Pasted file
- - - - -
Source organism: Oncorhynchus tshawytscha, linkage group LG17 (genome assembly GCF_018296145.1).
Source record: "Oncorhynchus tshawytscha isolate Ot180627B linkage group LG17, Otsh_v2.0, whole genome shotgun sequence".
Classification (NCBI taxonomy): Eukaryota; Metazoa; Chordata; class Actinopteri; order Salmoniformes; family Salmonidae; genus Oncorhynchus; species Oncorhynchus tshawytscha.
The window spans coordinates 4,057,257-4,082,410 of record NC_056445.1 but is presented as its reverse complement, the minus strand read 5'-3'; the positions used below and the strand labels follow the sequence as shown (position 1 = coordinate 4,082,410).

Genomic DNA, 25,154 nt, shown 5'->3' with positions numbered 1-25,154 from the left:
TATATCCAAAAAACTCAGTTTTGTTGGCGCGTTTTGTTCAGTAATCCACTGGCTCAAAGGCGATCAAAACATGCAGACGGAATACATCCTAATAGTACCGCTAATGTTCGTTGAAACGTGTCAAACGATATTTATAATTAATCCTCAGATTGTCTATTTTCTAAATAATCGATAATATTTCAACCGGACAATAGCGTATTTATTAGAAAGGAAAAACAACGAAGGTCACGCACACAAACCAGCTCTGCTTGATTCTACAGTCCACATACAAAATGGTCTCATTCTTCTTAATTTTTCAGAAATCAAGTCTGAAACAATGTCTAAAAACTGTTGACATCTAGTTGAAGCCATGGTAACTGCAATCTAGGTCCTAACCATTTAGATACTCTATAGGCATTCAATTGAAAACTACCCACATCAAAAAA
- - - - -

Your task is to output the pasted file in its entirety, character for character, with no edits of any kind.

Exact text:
Source organism: Oncorhynchus tshawytscha, linkage group LG17 (genome assembly GCF_018296145.1).
Source record: "Oncorhynchus tshawytscha isolate Ot180627B linkage group LG17, Otsh_v2.0, whole genome shotgun sequence".
Classification (NCBI taxonomy): Eukaryota; Metazoa; Chordata; class Actinopteri; order Salmoniformes; family Salmonidae; genus Oncorhynchus; species Oncorhynchus tshawytscha.
The window spans coordinates 4,057,257-4,082,410 of record NC_056445.1 but is presented as its reverse complement, the minus strand read 5'-3'; the positions used below and the strand labels follow the sequence as shown (position 1 = coordinate 4,082,410).

Genomic DNA, 25,154 nt, shown 5'->3' with positions numbered 1-25,154 from the left:
TATATCCAAAAAACTCAGTTTTGTTGGCGCGTTTTGTTCAGTAATCCACTGGCTCAAAGGCGATCAAAACATGCAGACGGAATACATCCTAATAGTACCGCTAATGTTCGTTGAAACGTGTCAAACGATATTTATAATTAATCCTCAGATTGTCTATTTTCTAAATAATCGATAATATTTCAACCGGACAATAGCGTATTTATTAGAAAGGAAAAACAACGAAGGTCACGCACACAAACCAGCTCTGCTTGATTCTACAGTCCACATACAAAATGGTCTCATTCTTCTTAATTTTTCAGAAATCAAGTCTGAAACAATGTCTAAAAACTGTTGACATCTAGTTGAAGCCATGGTAACTGCAATCTAGGTCCTAACCATTTAGATACTCTATAGGCATTCAATTGAAAACTACCCACATCAAAAAA